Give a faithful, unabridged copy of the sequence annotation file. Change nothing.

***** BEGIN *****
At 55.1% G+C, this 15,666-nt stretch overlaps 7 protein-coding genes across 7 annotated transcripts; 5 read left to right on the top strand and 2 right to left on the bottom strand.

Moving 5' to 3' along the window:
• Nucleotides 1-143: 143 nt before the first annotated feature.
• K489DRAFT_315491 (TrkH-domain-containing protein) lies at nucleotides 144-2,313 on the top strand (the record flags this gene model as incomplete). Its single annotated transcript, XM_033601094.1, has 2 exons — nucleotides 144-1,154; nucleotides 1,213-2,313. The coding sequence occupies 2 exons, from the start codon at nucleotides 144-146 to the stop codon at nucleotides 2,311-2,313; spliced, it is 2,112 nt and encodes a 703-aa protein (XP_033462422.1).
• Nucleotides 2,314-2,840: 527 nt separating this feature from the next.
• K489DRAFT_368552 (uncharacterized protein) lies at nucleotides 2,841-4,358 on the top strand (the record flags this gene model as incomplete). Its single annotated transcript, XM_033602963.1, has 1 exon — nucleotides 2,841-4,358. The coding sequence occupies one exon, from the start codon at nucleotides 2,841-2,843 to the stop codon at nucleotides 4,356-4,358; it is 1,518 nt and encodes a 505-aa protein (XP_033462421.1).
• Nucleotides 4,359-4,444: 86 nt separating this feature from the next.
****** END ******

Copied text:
At 55.1% G+C, this 15,666-nt stretch overlaps 7 protein-coding genes across 7 annotated transcripts; 5 read left to right on the top strand and 2 right to left on the bottom strand.

Moving 5' to 3' along the window:
• Nucleotides 1-143: 143 nt before the first annotated feature.
• K489DRAFT_315491 (TrkH-domain-containing protein) lies at nucleotides 144-2,313 on the top strand (the record flags this gene model as incomplete). Its single annotated transcript, XM_033601094.1, has 2 exons — nucleotides 144-1,154; nucleotides 1,213-2,313. The coding sequence occupies 2 exons, from the start codon at nucleotides 144-146 to the stop codon at nucleotides 2,311-2,313; spliced, it is 2,112 nt and encodes a 703-aa protein (XP_033462422.1).
• Nucleotides 2,314-2,840: 527 nt separating this feature from the next.
• K489DRAFT_368552 (uncharacterized protein) lies at nucleotides 2,841-4,358 on the top strand (the record flags this gene model as incomplete). Its single annotated transcript, XM_033602963.1, has 1 exon — nucleotides 2,841-4,358. The coding sequence occupies one exon, from the start codon at nucleotides 2,841-2,843 to the stop codon at nucleotides 4,356-4,358; it is 1,518 nt and encodes a 505-aa protein (XP_033462421.1).
• Nucleotides 4,359-4,444: 86 nt separating this feature from the next.